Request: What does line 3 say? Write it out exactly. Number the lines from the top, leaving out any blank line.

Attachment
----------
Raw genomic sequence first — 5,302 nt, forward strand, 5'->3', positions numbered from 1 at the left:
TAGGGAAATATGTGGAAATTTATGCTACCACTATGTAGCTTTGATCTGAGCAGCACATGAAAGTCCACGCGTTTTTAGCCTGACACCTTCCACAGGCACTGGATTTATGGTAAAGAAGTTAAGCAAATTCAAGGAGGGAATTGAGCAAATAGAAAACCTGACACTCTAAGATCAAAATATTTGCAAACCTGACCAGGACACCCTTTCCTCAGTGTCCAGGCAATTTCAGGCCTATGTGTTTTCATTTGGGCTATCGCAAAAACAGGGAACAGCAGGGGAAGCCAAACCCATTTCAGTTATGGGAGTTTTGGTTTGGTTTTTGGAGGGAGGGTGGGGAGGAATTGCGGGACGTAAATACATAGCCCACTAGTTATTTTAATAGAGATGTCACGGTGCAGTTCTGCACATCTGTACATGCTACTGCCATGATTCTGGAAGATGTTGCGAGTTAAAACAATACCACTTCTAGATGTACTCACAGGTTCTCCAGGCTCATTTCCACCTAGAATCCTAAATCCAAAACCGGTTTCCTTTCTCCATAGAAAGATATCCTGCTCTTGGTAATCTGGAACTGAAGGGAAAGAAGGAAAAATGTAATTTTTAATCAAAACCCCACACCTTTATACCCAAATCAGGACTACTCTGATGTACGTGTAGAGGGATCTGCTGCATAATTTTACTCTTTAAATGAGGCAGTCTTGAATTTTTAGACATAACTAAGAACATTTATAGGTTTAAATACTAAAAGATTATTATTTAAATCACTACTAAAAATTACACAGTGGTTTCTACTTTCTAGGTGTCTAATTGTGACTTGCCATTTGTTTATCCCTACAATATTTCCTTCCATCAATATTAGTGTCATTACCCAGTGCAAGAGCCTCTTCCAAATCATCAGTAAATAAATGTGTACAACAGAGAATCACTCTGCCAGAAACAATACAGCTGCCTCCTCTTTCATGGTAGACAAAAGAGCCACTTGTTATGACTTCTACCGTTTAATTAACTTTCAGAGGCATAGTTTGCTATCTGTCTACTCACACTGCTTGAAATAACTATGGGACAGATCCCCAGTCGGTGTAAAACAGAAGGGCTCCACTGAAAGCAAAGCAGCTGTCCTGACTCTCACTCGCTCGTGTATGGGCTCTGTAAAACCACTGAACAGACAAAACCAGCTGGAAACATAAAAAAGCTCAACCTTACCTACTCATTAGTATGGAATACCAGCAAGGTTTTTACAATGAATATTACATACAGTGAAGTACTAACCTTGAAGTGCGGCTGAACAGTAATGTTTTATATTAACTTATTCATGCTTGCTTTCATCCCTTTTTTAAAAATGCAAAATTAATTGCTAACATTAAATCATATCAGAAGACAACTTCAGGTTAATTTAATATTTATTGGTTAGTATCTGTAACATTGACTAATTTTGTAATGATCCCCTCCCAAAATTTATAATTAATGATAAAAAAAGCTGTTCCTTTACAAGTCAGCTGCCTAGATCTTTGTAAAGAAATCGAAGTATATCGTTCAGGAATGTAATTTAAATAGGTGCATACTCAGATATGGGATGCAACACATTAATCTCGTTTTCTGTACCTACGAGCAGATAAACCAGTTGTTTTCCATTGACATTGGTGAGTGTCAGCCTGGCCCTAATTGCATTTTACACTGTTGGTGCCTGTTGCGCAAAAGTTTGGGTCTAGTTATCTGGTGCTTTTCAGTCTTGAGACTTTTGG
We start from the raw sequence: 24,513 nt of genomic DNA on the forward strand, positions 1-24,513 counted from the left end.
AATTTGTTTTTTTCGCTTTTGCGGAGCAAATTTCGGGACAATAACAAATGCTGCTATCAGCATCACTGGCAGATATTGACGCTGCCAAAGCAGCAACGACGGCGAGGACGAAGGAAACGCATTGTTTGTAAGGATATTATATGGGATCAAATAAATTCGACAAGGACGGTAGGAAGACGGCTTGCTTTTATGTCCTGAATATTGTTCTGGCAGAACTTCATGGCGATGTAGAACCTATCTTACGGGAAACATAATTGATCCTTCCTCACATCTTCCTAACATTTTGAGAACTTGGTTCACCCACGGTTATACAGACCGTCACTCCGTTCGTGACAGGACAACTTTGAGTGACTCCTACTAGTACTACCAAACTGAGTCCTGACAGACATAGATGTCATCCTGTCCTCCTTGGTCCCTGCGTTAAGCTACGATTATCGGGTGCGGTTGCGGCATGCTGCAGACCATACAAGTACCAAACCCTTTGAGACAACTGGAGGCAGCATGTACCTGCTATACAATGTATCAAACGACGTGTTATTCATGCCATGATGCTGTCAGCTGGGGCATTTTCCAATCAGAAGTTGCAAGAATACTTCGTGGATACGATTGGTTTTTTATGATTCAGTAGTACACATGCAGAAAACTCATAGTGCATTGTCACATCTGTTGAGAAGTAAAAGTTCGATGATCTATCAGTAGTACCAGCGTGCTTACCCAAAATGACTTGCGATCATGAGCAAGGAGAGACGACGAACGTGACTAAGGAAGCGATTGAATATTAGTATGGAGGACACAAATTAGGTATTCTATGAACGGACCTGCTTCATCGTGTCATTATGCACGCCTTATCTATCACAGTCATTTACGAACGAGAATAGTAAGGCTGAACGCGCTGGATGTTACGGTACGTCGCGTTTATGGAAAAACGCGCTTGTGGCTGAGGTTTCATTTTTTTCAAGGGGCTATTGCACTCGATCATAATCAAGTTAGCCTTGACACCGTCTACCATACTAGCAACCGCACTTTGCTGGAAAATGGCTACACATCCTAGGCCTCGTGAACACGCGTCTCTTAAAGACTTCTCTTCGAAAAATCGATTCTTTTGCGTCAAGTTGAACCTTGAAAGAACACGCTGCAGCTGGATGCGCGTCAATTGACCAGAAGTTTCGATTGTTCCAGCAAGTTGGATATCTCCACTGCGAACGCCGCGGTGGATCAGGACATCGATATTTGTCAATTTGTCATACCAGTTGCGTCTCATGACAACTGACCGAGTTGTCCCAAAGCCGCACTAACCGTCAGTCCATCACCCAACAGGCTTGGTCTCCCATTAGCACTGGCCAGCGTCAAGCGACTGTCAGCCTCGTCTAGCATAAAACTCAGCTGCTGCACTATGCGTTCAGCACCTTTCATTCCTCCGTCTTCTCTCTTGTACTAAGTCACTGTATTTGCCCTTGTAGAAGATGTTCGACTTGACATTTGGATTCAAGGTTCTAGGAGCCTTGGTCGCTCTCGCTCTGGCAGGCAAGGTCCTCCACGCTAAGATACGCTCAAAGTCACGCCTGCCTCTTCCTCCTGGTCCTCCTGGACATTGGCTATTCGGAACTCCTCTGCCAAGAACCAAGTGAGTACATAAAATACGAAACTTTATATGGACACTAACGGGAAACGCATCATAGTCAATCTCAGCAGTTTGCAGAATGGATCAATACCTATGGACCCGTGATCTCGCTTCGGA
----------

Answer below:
We start from the raw sequence: 24,513 nt of genomic DNA on the forward strand, positions 1-24,513 counted from the left end.